A new unearthed arcana has just been unveiled revealing three new “gothic lineages”–Dhampir, Hexblood, and Reborn. Check ’em out!
If it’s D&D and it’s Gothic it must be Ravenloft. And three new “gothic lineages” have just been unveiled in the first Unearthed Arcana of 2021, titled Gothic Lineages. It introduces three new race options for player characters in D&D, and each one of them would be right at home in the gothic-horror-dotted landscape of Ravenloft, where you can find Draculas, Frankensteins, Frankenstein’s Monsters, and an assortment of other universal horror monsters reimagined as lords of tiny pocket dimensions located in The Mists of Ravenloft.
Of course, this could just be a playtest to see if folks are interested in playing undead-lite. But either way, come check out these Gothic options.
If you like being dark and brooding but also want to have cool special powers that make you somehow better than everyone else around you, which is objectively a blessing and in no way a curse, but you’ll call it both anyway, and kind of be a loner or an outsider even though you don’t have to–then the Dhampir might be for you. You get all of the strengths and none of the weaknesses of being a vampire:
Poised between the worlds of the living and the dead, dhampirs retain their grip on life yet are endlessly tested by vicious hungers. Their ties to the undead grant dhampirs a taste of a vampire’s deathless prowess in the form of increased speed, darkvision, and a life-draining bite. With unique insights into the nature of the undead, many dhampirs turn to the lives of adventurers and monster hunters. Their reasons are often deeply personal. Some seek danger, imagining monsters as personifications of their own hungers. Others pursue revenge against whatever turned them into a dhampir. And still others embrace the solitude of the hunt, striving to distance themselves from those who’d tempt their hunger
As a dhampir, you’ll have a secret hunger that torments you. A whisper in the mind or a reflex that needs to be suppressed. You’ll have to find the fine line between it giving you an edge and making you a monster–but that’s exactly what you might want out of playing a dhampir. This has no mechanical effect, but it does color what your dhampir feeds on, and I have to say, I love the options. They’re all so visceral:
But let’s get to the mechanics. Your dhampir gets Darkvision out to 60 feet, because who doesn’t these days, but you also get a version of Spider Climb that levels up with you. You’ll start out with a climbing speed equal to your walking speed, but at 3rd level it evolves into movement like the spell, spider climb.
The other signature feature is a Vampiric Bite which is a natural melee weapon (so you can smite with it, dhampir paladins) that you add your Constitution modifier to for both attack and damage rolls, and it does 1d4 piercing damage. If you’re missing at least half your hit points, you have advantage on the attack–and if you hit a living creature (not construct or undead) you can regain hit points equal to damage dealt or gain a bonus to the next ability check or attack roll you make equal to the damage dealt by the bite.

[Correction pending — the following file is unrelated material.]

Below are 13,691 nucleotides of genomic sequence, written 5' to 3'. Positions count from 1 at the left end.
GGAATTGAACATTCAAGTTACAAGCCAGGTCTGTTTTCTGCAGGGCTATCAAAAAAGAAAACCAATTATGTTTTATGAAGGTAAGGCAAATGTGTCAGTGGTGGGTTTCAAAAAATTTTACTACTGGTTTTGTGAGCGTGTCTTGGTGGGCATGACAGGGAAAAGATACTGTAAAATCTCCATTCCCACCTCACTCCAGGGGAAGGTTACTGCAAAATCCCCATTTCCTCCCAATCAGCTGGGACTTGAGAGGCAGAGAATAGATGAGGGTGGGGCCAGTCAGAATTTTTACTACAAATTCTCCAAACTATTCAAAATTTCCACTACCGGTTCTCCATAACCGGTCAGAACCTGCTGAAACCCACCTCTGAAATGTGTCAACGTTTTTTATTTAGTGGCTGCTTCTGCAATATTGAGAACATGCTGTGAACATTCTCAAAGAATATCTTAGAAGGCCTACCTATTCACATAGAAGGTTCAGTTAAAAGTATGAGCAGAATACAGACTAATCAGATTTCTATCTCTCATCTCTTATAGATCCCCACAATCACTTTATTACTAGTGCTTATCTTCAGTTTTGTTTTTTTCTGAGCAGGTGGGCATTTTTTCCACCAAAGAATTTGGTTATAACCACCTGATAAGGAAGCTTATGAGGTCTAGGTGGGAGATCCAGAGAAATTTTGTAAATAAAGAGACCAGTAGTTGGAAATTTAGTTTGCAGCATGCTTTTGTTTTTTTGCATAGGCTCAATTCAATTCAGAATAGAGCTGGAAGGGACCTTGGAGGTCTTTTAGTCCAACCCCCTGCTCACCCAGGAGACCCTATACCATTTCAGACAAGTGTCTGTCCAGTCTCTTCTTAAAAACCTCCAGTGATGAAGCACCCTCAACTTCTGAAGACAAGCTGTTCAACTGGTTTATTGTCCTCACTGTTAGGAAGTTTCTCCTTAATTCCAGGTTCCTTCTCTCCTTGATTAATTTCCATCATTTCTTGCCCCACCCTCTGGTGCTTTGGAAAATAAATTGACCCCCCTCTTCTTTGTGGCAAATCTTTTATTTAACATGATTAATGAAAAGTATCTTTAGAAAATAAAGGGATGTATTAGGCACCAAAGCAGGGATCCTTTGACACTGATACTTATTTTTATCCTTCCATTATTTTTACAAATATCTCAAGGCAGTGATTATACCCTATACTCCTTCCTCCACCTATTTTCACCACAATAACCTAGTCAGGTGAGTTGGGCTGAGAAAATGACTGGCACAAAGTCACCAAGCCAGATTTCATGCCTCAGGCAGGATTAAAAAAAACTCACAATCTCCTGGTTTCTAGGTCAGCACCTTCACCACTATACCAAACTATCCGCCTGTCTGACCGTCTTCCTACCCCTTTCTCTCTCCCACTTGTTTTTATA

Hexbloods, on the other hand, are for witches. Hexbloods are individuals who are touched, in some way, by the feywild or hags, or some other creature tied to wild and natural magic. The origins for this class are quite creative:
As a Hexblood, you’ll be part-fey but won’t be an elf. Which is exactly what we’ve been needing. This is the darker/creepier side of the feywild, and it shows. Here’s what you get:
Darkvision, of course, and like an elf you get advantage on saving throws against things that would charm you. But the main features of this lineage are Hex Magic and Magic Token.
Hex Magic is pretty straightforward: you gain disguise self and hex, meaning that if you’re a Hexblood Warlock your day is made and you never have to take the hex spell again.
Magic token, on the other hand, is kind of horrific. As an action you can create a magic token, as the name implies, but you do it by “harmlessly” pulling out one of your nails, teeth, or hairs. So let’s add just a touch of some light body horror here. Once you pull out your magic tooth, you can give it to someone and send them a telepathic message while they’re holding or carrying it. Or, you can enter a trance for a minute, and see and hear from the token as though you were located where it is. It won’t kill the Baron Harkonnen (or Piter de Vries), but you’ll still want to remember the tooth.
This seems to be the final form for the Reborn Rogue that I really liked a while back. Reborn are people who have died but somehow, soldier on. You might be scarred or have bloodless veins, or in some other way be marked by death. Reborns are about as close to a Frankenstein’s Monster as you can get without being David Harbour in a comically underrated Netflix special, as they are often stitched together or have strange brains in manufactured bodies. If you want to be someone’s strange creation, Reborn is for you.
As a Reborn, you gain two types: humanoid and either construct or undead. You also get Darkvision, per usual, but your main feature is your Deathless Nature. You’ve escaped death, and that’s a big deal! As a result:
- You have advantage on saves vs disease and poison, and resistance to poison damage
- You have advantage on death saves, which is pretty cool
- You don’t need to eat, drink, or breathe
- You are immune to sleep, much like an elf
You can also call upon Knowledge from a Past Life and remember glimpses of a life… before… which lets you roll a d6 and add it to a skill check up to your proficiency bonus in times per day.
What do you think of the new races? Let us know in the comments!